NEW YORK (CNS) — Chaotic, foul-mouthed and ultimately loathsome, “22 Jump Street” (Columbia) tries to have it both ways with the subject of homosexuality, alternately snickering at it and defending it.

Male bonding between schlubby undercover cop Schmidt (Jonah Hill) and his partner, dimwitted muscular Jenko (Channing Tatum), is shown with a romantic subtext. But when a skinhead bad guy discovers the two of them in the library stacks and uses a hateful term, Jenko suddenly becomes hugely self-aware and shouts out a lecture on hate speech.

This sequel to 2012’s “21 Jump Street” — like its predecessor, a spoof of the Fox series first broadcast in 1987 — has a couple of expertly staged action sequences strung together by obscenities.

Co-directors Phil Lord and Christopher Miller signal their intentions early on with droll advice from Deputy Chief Hardy (Nick Offerman): “Do the same thing as last time. Everyone’s happy.”

In this installment, Schmidt and Jenko graduate from posing as high school students to infiltrating the fictional Metropolitan City State College where they pretend to be brothers. Their target is a drug dealer who has introduced “Why Phy” to the campus. This imaginary, cocainelike substance gives young people an instant boost in concentration and energy, but ultimately leads to paranoia and death.

A tiresome parade of crotch-level gags ensues as the two pledge a fraternity; Jenko becomes a star on the football team — and takes gay sexual punning to a new level with quarterback Zook (Wyatt Russell) — Schmidt romances Maya (Amber Stevens), who turns out to be the daughter of their perpetually angry commander, Capt. Dickson (Ice Cube); and various students insult them while seeing through their charade.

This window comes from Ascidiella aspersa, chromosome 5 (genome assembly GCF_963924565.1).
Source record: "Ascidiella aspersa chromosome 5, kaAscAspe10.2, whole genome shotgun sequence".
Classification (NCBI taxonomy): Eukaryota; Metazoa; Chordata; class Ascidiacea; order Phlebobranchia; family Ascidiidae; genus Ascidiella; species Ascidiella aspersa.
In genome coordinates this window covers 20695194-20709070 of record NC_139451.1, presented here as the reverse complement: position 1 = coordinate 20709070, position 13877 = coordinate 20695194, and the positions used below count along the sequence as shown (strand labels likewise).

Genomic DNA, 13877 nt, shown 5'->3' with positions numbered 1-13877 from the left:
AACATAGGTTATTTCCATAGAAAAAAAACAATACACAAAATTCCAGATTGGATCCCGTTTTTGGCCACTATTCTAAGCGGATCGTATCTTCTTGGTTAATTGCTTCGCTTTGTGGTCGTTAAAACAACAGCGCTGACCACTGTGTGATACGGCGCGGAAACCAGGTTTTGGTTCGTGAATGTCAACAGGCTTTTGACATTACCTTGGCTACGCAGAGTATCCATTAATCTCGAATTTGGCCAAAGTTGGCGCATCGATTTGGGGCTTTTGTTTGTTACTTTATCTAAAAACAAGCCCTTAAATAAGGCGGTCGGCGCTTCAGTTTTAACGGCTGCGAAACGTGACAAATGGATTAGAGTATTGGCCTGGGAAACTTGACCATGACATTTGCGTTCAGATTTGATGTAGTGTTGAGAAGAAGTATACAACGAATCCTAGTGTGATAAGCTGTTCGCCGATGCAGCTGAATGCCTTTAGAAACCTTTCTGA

As in the first movie, the covert program operates in an abandoned church once used by Korean-Americans, only this time, Dickson refers to a large statue of Christ he previously dubbed “Korean Jesus” as “Vietnamese Jesus.” This ugly combination of religious flippancy and mild racism fortunately doesn’t go any further.

The film contains frequent gun and physical violence, much sexual humor, a drug theme, inadvertent narcotics use, a few instances of profanity and pervasive rough and crude language. The Catholic News Service classification is O — morally offensive. The Motion Picture Association of America rating is R — restricted. Under 17 requires accompanying parent or adult guardian.

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Jensen is a guest reviewer for Catholic News Service.